How do I obtain a name-based Georgia criminal history record check from the Georgia Crime Information Center (GCIC) for employment, licensing, or any other non-criminal justice purpose?
The GCIC does not conduct name-based criminal history record checks. Please contact your local law enforcement agency for assistance with name-based checks.
How do I obtain a fingerprint-based Georgia criminal history record check from GCIC for employment, licensing, or any other non-criminal justice purpose?
O.C.G.A. § 35-3-35 provides that the GCIC is authorized to make criminal history records maintained by the center available to public agencies, political subdivisions, authorities, and instrumentalities, including state or federal licensing and regulatory agencies or their designated representatives, under the following conditions:
- Public agencies or political subdivisions shall, at the time of the request, provide the fingerprints of the person whose records are requested in such manner prescribed by the center, which may include the electronic imaging of a person's fingerprints, or provide a signed consent of the person whose records are requested on a form prescribed by the center which shall include such person's full name, address, social security number, and date of birth; provided, however, that the provisions of this paragraph shall supersede any other provision relating to the submission of fingerprints to the center.
Any Georgia or out-of-state agency/business wanting a background check on Georgia applicants for employment, licensing or any other non-criminal justice purposes must use the on-line Georgia Applicant Processing Service (GAPS) (https://fieldprintgeorgia.com). Agencies/businesses wanting a background check for employment or licensing must obtain a GAPS account number. Visit the GAPS website at https://fieldprintgeorgia.com and click the ‘Become a Requesting Agency’ tab for information on obtaining a GAPS account number.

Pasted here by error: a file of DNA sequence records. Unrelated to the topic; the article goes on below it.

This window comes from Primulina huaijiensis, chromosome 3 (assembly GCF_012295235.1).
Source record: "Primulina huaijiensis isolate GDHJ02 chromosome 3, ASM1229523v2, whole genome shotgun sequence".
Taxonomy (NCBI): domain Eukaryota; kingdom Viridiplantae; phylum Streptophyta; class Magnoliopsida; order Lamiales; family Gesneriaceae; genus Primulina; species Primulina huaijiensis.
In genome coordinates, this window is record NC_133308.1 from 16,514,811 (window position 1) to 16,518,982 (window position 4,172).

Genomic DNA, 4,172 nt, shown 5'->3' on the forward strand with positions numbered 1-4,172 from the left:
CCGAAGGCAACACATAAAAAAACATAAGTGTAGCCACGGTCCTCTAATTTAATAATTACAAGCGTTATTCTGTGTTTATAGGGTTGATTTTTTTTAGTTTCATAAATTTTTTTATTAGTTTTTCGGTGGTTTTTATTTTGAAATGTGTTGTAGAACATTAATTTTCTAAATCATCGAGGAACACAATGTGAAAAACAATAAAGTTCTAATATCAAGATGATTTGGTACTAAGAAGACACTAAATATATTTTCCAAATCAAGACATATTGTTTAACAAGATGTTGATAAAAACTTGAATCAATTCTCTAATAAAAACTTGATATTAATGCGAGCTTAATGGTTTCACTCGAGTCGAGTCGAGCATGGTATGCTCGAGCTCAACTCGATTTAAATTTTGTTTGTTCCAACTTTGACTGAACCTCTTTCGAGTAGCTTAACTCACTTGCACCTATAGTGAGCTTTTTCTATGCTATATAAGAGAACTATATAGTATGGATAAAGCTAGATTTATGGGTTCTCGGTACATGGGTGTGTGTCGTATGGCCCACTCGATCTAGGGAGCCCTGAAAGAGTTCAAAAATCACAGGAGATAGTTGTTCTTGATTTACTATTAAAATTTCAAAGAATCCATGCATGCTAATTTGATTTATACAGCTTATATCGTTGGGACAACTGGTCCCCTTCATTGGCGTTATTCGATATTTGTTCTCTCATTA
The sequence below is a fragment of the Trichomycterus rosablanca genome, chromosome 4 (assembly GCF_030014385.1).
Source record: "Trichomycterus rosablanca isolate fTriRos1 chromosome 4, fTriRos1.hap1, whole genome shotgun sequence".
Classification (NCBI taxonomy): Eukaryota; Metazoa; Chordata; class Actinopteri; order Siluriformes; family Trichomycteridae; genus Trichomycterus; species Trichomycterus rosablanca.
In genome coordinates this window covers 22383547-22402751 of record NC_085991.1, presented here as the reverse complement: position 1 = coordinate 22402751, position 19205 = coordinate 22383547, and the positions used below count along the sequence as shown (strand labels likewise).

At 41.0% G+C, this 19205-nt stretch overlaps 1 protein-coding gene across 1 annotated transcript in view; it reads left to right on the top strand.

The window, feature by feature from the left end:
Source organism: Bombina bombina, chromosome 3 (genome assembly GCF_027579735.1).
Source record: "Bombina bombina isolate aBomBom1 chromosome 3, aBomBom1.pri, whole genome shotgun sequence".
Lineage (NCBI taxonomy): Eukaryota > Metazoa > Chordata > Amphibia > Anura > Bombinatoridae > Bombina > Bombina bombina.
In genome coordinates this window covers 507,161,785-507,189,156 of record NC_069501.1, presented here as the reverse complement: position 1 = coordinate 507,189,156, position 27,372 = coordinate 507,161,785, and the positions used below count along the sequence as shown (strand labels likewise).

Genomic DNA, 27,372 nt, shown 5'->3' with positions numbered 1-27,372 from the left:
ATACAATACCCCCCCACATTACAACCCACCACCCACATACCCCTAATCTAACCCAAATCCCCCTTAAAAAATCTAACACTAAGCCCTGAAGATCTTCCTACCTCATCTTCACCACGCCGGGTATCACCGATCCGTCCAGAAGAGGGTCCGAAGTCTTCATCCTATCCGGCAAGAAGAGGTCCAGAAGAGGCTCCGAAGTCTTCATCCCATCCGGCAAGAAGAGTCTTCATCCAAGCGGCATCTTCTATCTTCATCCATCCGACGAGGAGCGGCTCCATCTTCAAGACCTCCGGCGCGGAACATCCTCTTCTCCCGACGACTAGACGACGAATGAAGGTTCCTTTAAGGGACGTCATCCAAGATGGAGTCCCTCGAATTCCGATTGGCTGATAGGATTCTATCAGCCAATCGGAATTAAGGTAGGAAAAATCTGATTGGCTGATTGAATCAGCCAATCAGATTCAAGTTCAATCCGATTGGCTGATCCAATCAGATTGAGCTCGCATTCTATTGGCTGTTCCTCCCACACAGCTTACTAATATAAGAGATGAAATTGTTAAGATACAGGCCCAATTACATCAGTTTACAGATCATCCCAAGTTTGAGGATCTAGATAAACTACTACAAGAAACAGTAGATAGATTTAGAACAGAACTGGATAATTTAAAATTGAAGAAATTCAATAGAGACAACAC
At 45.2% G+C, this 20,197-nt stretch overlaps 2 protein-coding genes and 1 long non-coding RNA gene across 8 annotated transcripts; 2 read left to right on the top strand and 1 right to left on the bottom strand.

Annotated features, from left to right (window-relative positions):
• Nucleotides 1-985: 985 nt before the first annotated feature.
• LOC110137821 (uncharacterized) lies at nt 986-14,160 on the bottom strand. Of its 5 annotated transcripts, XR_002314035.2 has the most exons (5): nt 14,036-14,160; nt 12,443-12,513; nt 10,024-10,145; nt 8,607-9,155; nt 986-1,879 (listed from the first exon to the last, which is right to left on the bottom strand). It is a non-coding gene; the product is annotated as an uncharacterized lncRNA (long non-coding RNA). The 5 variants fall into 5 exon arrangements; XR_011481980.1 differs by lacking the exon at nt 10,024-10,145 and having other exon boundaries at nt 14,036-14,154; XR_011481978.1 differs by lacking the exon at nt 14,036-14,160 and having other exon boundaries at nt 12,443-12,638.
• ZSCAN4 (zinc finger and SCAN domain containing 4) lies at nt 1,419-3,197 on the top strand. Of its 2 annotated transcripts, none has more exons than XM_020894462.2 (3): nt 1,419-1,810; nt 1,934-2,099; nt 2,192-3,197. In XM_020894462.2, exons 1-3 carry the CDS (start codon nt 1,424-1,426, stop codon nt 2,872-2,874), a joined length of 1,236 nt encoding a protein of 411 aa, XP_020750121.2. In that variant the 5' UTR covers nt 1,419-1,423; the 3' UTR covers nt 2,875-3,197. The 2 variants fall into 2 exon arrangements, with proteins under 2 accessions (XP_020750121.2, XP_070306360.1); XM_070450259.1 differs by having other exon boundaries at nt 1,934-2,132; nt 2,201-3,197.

Fixed GAPS fingerprinting sites for conducting Georgia criminal history background checks are located throughout the state. Results, including the Georgia criminal history record should be available for the agency to retrieve from the GAPS website within 24 to 48 hours after the applicant is fingerprinted and the transaction submitted to GCIC for processing. The GAPS website will handle collection of fees, which eliminates the need for agencies to collect and process fees for fingerprint-based checks. A valid photo ID is required at the fingerprint location. Visit the GAPS website https://fieldprintgeorgia.com for details on the GAPS fingerprint background check process, fees, and print site locations.
How do I obtain a Georgia fingerprint-based background check for visa/immigration, out of state employment, or other personal requests?
How do I request a correction or update of my Georgia criminal history record?
GCIC cannot correct or update inaccurate or missing Georgia criminal history record information without appropriate documentation and/or authorization from the submitting agency. As of December 1, 2008, a law enforcement agency must use the web-based Computerized Criminal History (CCH) User Interface to update or modify arrest and identification data submitted by the agency. All other criminal justice agencies such as courts, prosecutors and probation/parole offices are encouraged to transmit online updates or modifications, thereby reducing the time to complete the record update. Written requests submitted to GCIC must be on official agency letterhead, with the following information: full name of subject, date of birth, social security number, race, sex, and date of arrest; or State Identification Number (SID) and date of arrest or Offender Tracking Number (OTN) for that date of arrest; and the requested changes. The request cannot be processed if the above information is not included in the document.
How do I contest the information contained in my Georgia criminal history record if it is inaccurate or if my identity has been used in another individual's criminal history record?